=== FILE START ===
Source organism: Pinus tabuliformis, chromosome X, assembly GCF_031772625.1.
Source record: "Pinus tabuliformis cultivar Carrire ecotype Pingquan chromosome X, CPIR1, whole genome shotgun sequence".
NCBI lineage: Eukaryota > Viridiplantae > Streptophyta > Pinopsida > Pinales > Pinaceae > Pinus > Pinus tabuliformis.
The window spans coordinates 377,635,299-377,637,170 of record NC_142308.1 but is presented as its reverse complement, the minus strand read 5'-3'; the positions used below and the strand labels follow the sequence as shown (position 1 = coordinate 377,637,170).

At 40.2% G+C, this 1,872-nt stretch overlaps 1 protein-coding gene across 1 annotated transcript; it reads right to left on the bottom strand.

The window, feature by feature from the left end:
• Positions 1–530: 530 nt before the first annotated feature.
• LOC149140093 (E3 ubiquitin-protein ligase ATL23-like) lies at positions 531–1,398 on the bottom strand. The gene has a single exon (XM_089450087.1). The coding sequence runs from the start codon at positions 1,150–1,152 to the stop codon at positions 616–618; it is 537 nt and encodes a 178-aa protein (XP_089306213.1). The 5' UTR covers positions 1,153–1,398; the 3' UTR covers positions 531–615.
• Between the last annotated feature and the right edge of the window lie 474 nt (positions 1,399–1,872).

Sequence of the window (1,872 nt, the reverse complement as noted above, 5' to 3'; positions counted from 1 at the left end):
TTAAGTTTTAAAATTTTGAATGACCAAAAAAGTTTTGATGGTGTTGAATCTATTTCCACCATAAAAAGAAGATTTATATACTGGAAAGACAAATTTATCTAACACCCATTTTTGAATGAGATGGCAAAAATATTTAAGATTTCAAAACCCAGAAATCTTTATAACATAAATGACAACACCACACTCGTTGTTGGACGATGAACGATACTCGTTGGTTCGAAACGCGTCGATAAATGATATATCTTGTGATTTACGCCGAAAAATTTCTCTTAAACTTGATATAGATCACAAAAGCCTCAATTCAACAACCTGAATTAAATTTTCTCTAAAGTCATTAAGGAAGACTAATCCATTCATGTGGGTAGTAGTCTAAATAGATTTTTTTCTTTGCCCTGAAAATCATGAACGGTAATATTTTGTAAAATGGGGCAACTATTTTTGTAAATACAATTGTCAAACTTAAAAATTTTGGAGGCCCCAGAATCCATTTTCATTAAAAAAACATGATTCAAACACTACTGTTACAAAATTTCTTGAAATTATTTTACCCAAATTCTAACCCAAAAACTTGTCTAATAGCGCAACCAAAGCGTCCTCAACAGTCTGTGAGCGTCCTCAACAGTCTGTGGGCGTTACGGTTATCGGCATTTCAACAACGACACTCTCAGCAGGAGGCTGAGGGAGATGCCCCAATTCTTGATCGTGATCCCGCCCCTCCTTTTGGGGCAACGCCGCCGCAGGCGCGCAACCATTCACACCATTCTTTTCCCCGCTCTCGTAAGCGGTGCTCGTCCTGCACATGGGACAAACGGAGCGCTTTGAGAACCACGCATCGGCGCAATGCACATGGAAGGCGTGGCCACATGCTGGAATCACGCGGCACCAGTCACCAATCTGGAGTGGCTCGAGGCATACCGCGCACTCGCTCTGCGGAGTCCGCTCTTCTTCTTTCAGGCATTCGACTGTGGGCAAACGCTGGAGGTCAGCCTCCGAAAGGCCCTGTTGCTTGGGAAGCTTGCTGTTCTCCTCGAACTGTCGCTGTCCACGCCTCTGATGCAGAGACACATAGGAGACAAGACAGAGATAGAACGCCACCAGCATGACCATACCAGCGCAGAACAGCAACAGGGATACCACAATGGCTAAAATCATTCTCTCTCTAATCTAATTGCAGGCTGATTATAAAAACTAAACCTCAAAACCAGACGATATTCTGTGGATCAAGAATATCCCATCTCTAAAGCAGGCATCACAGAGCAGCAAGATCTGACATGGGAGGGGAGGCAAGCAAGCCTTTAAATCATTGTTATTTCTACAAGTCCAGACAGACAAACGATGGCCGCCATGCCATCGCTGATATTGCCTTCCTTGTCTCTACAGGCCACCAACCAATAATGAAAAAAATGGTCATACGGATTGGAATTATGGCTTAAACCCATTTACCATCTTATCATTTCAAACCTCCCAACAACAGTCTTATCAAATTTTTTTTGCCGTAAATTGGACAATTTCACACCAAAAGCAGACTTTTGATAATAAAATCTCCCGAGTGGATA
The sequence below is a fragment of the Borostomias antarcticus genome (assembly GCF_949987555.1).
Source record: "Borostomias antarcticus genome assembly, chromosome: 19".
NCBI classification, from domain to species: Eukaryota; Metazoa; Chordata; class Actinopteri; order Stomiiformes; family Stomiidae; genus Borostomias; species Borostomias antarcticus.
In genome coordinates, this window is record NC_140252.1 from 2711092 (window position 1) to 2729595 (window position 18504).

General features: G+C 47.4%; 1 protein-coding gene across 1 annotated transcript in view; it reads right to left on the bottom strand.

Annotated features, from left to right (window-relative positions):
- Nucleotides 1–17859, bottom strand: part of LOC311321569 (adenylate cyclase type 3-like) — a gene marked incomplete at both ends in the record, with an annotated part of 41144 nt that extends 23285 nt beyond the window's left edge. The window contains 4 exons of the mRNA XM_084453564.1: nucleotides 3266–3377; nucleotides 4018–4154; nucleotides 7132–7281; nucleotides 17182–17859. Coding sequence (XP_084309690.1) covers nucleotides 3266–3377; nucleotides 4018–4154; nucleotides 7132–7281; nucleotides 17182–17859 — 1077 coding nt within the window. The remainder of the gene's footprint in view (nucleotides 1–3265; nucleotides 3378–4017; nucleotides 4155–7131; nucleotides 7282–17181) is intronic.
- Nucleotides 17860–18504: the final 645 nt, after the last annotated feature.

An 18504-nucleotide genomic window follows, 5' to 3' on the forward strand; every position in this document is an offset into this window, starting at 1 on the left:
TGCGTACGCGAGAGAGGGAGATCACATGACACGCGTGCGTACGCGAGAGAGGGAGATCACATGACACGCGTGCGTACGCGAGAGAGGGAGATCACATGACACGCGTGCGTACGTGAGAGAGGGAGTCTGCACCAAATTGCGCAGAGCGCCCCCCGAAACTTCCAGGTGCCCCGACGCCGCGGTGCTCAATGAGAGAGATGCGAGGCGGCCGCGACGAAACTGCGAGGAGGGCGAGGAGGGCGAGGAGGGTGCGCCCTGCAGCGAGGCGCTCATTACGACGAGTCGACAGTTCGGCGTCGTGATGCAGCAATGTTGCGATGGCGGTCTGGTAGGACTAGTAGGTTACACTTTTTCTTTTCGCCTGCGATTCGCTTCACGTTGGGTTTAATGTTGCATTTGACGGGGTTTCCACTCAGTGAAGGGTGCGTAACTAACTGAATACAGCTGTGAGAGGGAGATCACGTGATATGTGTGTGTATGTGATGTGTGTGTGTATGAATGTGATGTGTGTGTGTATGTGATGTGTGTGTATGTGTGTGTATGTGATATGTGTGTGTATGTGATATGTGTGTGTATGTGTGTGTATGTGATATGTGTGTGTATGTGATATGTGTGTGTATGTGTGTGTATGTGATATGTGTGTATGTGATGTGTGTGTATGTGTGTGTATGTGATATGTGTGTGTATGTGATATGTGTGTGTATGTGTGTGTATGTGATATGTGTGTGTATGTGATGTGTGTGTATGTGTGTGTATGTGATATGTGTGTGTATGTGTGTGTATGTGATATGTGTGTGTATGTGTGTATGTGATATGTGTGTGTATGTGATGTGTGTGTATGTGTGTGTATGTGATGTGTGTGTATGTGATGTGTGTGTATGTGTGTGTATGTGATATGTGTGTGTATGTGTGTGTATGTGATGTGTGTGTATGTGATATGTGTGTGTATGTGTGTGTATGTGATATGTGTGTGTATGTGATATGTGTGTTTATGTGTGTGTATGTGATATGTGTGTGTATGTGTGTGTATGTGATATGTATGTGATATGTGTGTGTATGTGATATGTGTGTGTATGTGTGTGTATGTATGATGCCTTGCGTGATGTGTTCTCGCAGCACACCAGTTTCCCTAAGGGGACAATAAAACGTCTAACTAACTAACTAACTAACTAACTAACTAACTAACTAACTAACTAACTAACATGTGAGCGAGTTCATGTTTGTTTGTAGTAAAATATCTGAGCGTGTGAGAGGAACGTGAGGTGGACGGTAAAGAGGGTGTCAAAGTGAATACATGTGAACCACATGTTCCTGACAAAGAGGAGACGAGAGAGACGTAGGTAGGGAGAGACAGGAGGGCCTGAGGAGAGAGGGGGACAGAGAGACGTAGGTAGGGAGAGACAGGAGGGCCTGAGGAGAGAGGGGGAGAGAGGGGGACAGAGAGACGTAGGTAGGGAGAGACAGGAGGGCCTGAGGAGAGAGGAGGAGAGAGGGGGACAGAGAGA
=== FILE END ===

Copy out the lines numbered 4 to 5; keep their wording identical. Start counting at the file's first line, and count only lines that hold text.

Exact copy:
The window spans coordinates 377,635,299-377,637,170 of record NC_142308.1 but is presented as its reverse complement, the minus strand read 5'-3'; the positions used below and the strand labels follow the sequence as shown (position 1 = coordinate 377,637,170).

At 40.2% G+C, this 1,872-nt stretch overlaps 1 protein-coding gene across 1 annotated transcript; it reads right to left on the bottom strand.